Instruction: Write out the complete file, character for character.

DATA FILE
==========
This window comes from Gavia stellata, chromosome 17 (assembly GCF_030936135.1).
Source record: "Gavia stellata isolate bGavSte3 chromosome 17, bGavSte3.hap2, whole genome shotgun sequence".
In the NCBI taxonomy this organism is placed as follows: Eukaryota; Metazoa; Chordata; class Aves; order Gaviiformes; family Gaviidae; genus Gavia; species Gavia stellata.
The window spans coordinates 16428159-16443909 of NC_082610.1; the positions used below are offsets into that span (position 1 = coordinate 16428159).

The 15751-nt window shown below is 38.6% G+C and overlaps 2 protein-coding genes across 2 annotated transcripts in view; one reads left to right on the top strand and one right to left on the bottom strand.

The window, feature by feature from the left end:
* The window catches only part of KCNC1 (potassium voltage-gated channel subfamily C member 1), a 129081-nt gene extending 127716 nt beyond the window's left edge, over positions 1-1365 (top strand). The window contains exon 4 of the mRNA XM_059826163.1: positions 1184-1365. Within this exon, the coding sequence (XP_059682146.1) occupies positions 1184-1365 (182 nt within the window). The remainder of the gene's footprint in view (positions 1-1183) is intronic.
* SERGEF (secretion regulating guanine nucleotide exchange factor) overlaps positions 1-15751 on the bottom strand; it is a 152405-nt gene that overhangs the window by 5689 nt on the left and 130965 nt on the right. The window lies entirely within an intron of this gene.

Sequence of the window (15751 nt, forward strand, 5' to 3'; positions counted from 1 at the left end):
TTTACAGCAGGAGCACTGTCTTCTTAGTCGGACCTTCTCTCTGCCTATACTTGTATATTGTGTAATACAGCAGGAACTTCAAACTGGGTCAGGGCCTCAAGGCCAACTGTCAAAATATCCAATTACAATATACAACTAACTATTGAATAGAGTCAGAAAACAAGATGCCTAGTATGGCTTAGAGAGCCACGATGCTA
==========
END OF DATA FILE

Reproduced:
This window comes from Gavia stellata, chromosome 17 (assembly GCF_030936135.1).
Source record: "Gavia stellata isolate bGavSte3 chromosome 17, bGavSte3.hap2, whole genome shotgun sequence".
In the NCBI taxonomy this organism is placed as follows: Eukaryota; Metazoa; Chordata; class Aves; order Gaviiformes; family Gaviidae; genus Gavia; species Gavia stellata.
The window spans coordinates 16428159-16443909 of NC_082610.1; the positions used below are offsets into that span (position 1 = coordinate 16428159).

The 15751-nt window shown below is 38.6% G+C and overlaps 2 protein-coding genes across 2 annotated transcripts in view; one reads left to right on the top strand and one right to left on the bottom strand.

The window, feature by feature from the left end:
* The window catches only part of KCNC1 (potassium voltage-gated channel subfamily C member 1), a 129081-nt gene extending 127716 nt beyond the window's left edge, over positions 1-1365 (top strand). The window contains exon 4 of the mRNA XM_059826163.1: positions 1184-1365. Within this exon, the coding sequence (XP_059682146.1) occupies positions 1184-1365 (182 nt within the window). The remainder of the gene's footprint in view (positions 1-1183) is intronic.
* SERGEF (secretion regulating guanine nucleotide exchange factor) overlaps positions 1-15751 on the bottom strand; it is a 152405-nt gene that overhangs the window by 5689 nt on the left and 130965 nt on the right. The window lies entirely within an intron of this gene.

Sequence of the window (15751 nt, forward strand, 5' to 3'; positions counted from 1 at the left end):
TTTACAGCAGGAGCACTGTCTTCTTAGTCGGACCTTCTCTCTGCCTATACTTGTATATTGTGTAATACAGCAGGAACTTCAAACTGGGTCAGGGCCTCAAGGCCAACTGTCAAAATATCCAATTACAATATACAACTAACTATTGAATAGAGTCAGAAAACAAGATGCCTAGTATGGCTTAGAGAGCCACGATGCTA